During its session in Geneva, the UN Human Rights Committee has presented Russia with a number of questions about human rights violations in the annexed Crimea.
As reported by Tetyana Pechonchyk, Head of the Human Rights Information Center, despite the fact that the UN recognizes Crimea as an autonomous republic within Ukraine, part of the questions of the committee have been related to the human rights situation on the peninsula because Russia exercises de facto control over the territory.
The UN Human Rights Committee inquired about the arrests of protesters "against a possible annexation of the Crimea" from a year ago. Other questions dealt with discrimination of Crimean Tatars and the prohibition of entry of Crimean Tatars, including Mustafa Dzhemilev, Refat Chubarov and Ismet Yuksel, into Crimea.
The discussion was also about the repression of the media in Crimea, especially the only Crimean Tatar television station ATR, which is accused of extremism, and shutting down the Chernomorska (Black Sea) Television and Radio Company. There have also been acts of violence on the part of "Crimean Self-Defense," which is involved in abductions, illegal arrests, attacks on journalists, and the seizure of property.
Members of the UN Human Rights Committee were also interested in a set of issues related to citizenship: why the period to renounce Russian citizenship in Crimea was so short, what the implications are for Crimeans who have rejected Russian citizenship, and what to do with those who were physically unable to come to Crimea and renounce Russian citizenship.
Select questions to the Russian delegation were dedicated to the problems of the reduction of Ukrainian language teachers, the shutting down of Ukrainian schools in Crimea and the disappearance of Ukrainian broadcasting from airtime, as well as ways in which the Russian Federation intends to ensure Ukrainian minority rights in Crimea.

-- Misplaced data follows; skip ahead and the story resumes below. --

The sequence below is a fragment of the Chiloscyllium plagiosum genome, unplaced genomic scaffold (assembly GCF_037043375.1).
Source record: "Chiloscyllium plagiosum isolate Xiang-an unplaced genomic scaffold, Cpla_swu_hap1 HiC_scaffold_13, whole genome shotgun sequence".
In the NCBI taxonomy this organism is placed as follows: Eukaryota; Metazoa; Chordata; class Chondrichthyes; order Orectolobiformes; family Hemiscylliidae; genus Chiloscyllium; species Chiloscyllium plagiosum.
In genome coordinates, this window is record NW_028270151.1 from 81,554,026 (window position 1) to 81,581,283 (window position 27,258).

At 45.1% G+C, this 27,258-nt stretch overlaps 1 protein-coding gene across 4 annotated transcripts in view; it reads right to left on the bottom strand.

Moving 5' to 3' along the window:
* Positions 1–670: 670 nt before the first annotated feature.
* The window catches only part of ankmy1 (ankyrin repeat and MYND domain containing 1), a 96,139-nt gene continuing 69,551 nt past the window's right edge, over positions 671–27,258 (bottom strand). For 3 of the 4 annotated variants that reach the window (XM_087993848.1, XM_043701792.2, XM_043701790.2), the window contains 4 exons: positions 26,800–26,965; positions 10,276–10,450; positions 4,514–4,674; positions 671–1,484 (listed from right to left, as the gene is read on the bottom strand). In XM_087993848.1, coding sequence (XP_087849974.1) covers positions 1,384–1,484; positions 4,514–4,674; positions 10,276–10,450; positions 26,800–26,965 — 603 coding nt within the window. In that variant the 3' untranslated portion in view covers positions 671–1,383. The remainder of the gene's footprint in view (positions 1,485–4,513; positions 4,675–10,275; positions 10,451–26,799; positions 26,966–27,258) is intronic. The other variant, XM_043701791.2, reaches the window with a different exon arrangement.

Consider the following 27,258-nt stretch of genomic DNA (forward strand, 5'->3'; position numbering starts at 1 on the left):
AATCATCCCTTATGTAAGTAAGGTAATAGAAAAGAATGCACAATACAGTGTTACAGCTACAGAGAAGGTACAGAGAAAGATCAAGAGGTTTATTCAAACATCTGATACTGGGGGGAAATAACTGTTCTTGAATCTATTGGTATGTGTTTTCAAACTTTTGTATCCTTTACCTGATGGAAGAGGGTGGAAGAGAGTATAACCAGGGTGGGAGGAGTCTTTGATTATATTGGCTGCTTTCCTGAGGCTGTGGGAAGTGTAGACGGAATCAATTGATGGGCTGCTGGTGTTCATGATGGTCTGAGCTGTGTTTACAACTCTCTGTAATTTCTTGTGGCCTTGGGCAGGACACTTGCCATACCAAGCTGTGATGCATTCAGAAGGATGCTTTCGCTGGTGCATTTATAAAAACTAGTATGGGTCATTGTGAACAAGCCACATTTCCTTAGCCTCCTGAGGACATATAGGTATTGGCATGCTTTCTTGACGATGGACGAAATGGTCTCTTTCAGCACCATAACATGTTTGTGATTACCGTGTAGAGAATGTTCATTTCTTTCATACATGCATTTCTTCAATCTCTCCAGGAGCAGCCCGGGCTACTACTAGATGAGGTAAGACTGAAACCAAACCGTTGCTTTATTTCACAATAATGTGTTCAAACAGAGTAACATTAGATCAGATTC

Committee members were also interested in the issue of the authorities preventing the work of human rights advocates and journalists in Crimea and elsewhere in connection to the conflict in Ukraine.
The UN Human Rights Committee session is taking place from March 16th to April 2nd. The Russian delegation consists of 25 representatives of various agencies, including Deputy Minister of Justice Georgy Matyushkin (who also represents Russia in the European Court of Human Rights), who heads the delegation.
At the session, the Russian officials must answer the question of Russia's fulfillment of the International Covenant on Civil and Political Rights, which was adopted by the UN General Assembly in 1966. The Committee’s questions were presented to Russia in August 2014 and the government's replies were prepared in December.
The last time the Russian delegation reported to the UN Human Rights Committee was in 2009.
A coalition of eight Ukrainian NGOs prepared an alternative report on the human rights situation in Crimea, which was submitted for consideration to the UN Committee.
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